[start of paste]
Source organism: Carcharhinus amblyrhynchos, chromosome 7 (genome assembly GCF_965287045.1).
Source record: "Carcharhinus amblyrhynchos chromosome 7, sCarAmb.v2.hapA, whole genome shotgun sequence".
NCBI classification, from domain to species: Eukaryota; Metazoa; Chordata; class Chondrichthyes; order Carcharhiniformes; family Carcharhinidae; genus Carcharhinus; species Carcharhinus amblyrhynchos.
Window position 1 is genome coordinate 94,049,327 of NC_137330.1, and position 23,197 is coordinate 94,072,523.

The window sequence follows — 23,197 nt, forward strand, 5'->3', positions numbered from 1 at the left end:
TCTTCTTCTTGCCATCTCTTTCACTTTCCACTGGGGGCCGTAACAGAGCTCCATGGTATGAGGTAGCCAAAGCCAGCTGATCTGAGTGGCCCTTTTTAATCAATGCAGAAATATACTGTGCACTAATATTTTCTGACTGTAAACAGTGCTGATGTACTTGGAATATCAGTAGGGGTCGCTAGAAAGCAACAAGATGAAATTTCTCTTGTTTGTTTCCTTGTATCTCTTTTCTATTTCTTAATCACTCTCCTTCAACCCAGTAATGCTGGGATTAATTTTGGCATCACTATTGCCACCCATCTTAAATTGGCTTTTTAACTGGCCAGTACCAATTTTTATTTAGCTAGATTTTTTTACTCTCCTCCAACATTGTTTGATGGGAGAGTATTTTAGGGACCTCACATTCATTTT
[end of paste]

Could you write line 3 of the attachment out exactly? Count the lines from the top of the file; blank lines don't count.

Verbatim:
NCBI classification, from domain to species: Eukaryota; Metazoa; Chordata; class Chondrichthyes; order Carcharhiniformes; family Carcharhinidae; genus Carcharhinus; species Carcharhinus amblyrhynchos.